Women across Switzerland demand equal treatment and an end to violence at the hands of men
By Cecile Mantovani
GENEVA, June 14 (Reuters) - Women across Switzerland let loose with screams during a national protest on Sunday, demanding equal treatment and an end to violence at the hands of men.
Last year half a million people marched to highlight the nation's poor record on women's rights. This year's version of what organisers call the Women's Strike was more subdued given coronavirus restrictions.
"For me it is emotional. Because I scream for me, but I also scream for my sisters and brothers, I scream for all the other children who lost a mother or a father, and I also scream for my mother, who would have screamed if she was still here," said Roxanne Errico, a 19-year-old student who said her mother was killed by her violent boyfriend.
Another Geneva resident, Rose-Angela Gramoni, said she had joined all the women's strikes since 1991.
"Now I can die in peace, the next generation is here to take over. But for a while, I was very sad. I thought we fought for many things, but we did not finish the job and nobody was here to finish it," said Gramoni, who is in her 70s.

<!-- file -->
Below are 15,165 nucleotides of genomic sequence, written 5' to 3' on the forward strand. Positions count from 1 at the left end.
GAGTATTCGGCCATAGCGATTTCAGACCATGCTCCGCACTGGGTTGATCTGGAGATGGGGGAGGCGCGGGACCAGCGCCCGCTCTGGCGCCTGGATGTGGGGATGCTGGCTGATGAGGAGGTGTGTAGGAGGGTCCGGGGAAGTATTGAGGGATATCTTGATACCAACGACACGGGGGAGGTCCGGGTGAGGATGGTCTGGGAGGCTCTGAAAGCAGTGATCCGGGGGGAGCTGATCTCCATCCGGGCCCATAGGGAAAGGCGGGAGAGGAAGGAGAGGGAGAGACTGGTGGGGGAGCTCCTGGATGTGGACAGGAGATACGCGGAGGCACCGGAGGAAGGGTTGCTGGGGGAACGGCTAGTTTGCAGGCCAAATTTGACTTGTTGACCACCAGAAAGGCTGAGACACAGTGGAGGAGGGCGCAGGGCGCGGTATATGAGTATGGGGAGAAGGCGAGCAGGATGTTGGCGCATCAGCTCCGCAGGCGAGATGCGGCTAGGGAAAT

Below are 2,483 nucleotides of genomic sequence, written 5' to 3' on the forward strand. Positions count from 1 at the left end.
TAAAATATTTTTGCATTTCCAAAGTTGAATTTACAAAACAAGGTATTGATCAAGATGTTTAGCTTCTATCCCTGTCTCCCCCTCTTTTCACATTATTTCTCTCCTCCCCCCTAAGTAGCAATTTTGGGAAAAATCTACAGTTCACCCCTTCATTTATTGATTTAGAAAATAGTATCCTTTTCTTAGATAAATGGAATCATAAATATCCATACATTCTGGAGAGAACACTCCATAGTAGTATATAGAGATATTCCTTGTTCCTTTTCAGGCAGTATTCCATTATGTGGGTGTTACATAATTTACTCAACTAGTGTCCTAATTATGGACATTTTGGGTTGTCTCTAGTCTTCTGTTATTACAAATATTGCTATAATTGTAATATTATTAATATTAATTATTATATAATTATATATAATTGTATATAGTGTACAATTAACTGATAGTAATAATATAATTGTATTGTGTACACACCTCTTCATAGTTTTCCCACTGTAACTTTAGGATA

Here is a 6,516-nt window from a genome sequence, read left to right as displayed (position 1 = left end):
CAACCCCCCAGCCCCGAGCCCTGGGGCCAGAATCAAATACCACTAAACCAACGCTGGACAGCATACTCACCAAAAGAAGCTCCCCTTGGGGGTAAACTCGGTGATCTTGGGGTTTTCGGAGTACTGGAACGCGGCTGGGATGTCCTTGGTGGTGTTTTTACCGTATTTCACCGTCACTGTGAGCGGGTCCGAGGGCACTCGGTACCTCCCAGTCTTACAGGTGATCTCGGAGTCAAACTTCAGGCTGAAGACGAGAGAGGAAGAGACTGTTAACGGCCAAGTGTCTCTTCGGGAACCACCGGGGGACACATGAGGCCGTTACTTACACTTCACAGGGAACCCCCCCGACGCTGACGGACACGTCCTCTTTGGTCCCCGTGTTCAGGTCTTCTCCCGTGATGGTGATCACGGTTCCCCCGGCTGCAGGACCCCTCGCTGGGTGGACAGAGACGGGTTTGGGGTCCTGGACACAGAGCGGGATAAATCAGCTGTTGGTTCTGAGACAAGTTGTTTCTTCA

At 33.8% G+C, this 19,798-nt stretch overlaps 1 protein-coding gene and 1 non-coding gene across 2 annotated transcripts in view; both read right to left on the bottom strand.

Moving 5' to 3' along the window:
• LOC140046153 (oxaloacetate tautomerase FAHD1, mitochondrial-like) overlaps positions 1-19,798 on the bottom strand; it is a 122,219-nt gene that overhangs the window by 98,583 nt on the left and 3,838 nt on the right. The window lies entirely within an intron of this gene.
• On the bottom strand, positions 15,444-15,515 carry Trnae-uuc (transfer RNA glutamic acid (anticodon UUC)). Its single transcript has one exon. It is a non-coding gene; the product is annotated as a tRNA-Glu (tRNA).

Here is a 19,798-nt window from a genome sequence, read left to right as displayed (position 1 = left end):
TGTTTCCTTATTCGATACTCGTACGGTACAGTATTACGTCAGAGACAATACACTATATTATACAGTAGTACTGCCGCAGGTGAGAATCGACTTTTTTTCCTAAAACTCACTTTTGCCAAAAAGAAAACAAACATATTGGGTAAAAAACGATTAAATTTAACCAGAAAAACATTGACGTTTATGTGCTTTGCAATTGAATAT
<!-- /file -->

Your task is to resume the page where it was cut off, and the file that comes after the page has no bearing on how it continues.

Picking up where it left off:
Switzerland has a high quality of life but lags other developed economies in women's pay and workplace equality. Women earn roughly a fifth less than men, better than 30 years ago when it was about a third less, but worse than in 2000, according to government data.
Thousands of marchers in Geneva and other Swiss cities screamed for a minute at 3:24 p.m. -- the time of day when women technically start working for free given the wage gap.
They also staged a flash mob and held a minute's silence for women killed by husbands or boyfriends.
Demonstrators decried violence against women and the LGBT community, and called for recognition of often unpaid work caring for family and relatives.
"I would love to walk at night wearing a skirt, shorts or leggings without being insulted, without being scared to be raped," said Geneva resident Vani Niuti, 20. (Writing by Michael Shields Editing by Frances Kerry)